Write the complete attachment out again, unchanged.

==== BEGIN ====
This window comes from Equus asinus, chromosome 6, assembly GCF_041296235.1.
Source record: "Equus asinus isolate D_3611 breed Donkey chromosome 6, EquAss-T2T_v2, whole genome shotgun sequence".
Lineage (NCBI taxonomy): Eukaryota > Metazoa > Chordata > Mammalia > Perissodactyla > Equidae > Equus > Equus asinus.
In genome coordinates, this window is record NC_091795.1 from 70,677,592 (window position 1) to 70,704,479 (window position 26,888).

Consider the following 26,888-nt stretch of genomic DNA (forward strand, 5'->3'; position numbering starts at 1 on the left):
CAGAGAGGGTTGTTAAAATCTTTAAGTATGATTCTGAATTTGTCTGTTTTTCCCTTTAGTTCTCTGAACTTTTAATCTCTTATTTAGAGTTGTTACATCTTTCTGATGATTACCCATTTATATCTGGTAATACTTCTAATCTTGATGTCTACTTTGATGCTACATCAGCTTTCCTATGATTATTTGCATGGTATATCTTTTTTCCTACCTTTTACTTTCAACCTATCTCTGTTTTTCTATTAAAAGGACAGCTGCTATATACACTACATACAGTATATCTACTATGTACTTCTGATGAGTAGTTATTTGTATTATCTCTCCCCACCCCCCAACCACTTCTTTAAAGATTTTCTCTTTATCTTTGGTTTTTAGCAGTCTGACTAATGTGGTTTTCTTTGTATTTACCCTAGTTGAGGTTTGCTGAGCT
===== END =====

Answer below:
This window comes from Equus asinus, chromosome 6, assembly GCF_041296235.1.
Source record: "Equus asinus isolate D_3611 breed Donkey chromosome 6, EquAss-T2T_v2, whole genome shotgun sequence".
Lineage (NCBI taxonomy): Eukaryota > Metazoa > Chordata > Mammalia > Perissodactyla > Equidae > Equus > Equus asinus.
In genome coordinates, this window is record NC_091795.1 from 70,677,592 (window position 1) to 70,704,479 (window position 26,888).

Consider the following 26,888-nt stretch of genomic DNA (forward strand, 5'->3'; position numbering starts at 1 on the left):
CAGAGAGGGTTGTTAAAATCTTTAAGTATGATTCTGAATTTGTCTGTTTTTCCCTTTAGTTCTCTGAACTTTTAATCTCTTATTTAGAGTTGTTACATCTTTCTGATGATTACCCATTTATATCTGGTAATACTTCTAATCTTGATGTCTACTTTGATGCTACATCAGCTTTCCTATGATTATTTGCATGGTATATCTTTTTTCCTACCTTTTACTTTCAACCTATCTCTGTTTTTCTATTAAAAGGACAGCTGCTATATACACTACATACAGTATATCTACTATGTACTTCTGATGAGTAGTTATTTGTATTATCTCTCCCCACCCCCCAACCACTTCTTTAAAGATTTTCTCTTTATCTTTGGTTTTTAGCAGTCTGACTAATGTGGTTTTCTTTGTATTTACCCTAGTTGAGGTTTGCTGAGCT